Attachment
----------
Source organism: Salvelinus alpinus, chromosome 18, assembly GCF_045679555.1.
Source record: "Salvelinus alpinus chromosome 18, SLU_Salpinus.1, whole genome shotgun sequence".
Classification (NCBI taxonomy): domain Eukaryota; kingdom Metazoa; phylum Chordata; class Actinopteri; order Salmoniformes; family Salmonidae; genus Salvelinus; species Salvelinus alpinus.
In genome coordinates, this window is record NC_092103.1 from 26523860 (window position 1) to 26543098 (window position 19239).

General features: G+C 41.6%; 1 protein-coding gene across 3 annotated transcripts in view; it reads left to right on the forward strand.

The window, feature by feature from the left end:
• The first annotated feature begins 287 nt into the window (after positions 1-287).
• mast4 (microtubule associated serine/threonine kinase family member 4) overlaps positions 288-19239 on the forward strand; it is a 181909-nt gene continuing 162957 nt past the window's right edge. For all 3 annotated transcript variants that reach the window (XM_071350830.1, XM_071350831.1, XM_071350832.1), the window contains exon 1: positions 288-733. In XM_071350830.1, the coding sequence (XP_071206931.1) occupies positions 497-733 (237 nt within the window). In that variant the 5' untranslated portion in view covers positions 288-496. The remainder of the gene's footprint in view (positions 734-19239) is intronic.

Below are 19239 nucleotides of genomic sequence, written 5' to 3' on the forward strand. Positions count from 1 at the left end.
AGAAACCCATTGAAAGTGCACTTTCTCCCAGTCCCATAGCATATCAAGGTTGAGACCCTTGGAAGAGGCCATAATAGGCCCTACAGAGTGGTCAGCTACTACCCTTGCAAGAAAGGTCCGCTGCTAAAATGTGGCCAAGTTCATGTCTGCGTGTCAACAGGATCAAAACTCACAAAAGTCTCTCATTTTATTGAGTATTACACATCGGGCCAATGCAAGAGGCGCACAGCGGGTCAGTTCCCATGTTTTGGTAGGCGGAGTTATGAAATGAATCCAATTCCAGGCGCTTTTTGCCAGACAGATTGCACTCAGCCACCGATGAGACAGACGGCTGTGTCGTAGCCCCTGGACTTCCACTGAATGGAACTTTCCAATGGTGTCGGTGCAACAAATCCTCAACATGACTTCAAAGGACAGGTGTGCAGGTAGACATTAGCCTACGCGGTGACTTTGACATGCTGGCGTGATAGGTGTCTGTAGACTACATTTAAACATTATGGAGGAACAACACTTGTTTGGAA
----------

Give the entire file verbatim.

Source organism: Salvelinus alpinus, chromosome 18, assembly GCF_045679555.1.
Source record: "Salvelinus alpinus chromosome 18, SLU_Salpinus.1, whole genome shotgun sequence".
Classification (NCBI taxonomy): domain Eukaryota; kingdom Metazoa; phylum Chordata; class Actinopteri; order Salmoniformes; family Salmonidae; genus Salvelinus; species Salvelinus alpinus.
In genome coordinates, this window is record NC_092103.1 from 26523860 (window position 1) to 26543098 (window position 19239).

General features: G+C 41.6%; 1 protein-coding gene across 3 annotated transcripts in view; it reads left to right on the forward strand.

The window, feature by feature from the left end:
• The first annotated feature begins 287 nt into the window (after positions 1-287).
• mast4 (microtubule associated serine/threonine kinase family member 4) overlaps positions 288-19239 on the forward strand; it is a 181909-nt gene continuing 162957 nt past the window's right edge. For all 3 annotated transcript variants that reach the window (XM_071350830.1, XM_071350831.1, XM_071350832.1), the window contains exon 1: positions 288-733. In XM_071350830.1, the coding sequence (XP_071206931.1) occupies positions 497-733 (237 nt within the window). In that variant the 5' untranslated portion in view covers positions 288-496. The remainder of the gene's footprint in view (positions 734-19239) is intronic.

Below are 19239 nucleotides of genomic sequence, written 5' to 3' on the forward strand. Positions count from 1 at the left end.
AGAAACCCATTGAAAGTGCACTTTCTCCCAGTCCCATAGCATATCAAGGTTGAGACCCTTGGAAGAGGCCATAATAGGCCCTACAGAGTGGTCAGCTACTACCCTTGCAAGAAAGGTCCGCTGCTAAAATGTGGCCAAGTTCATGTCTGCGTGTCAACAGGATCAAAACTCACAAAAGTCTCTCATTTTATTGAGTATTACACATCGGGCCAATGCAAGAGGCGCACAGCGGGTCAGTTCCCATGTTTTGGTAGGCGGAGTTATGAAATGAATCCAATTCCAGGCGCTTTTTGCCAGACAGATTGCACTCAGCCACCGATGAGACAGACGGCTGTGTCGTAGCCCCTGGACTTCCACTGAATGGAACTTTCCAATGGTGTCGGTGCAACAAATCCTCAACATGACTTCAAAGGACAGGTGTGCAGGTAGACATTAGCCTACGCGGTGACTTTGACATGCTGGCGTGATAGGTGTCTGTAGACTACATTTAAACATTATGGAGGAACAACACTTGTTTGGAA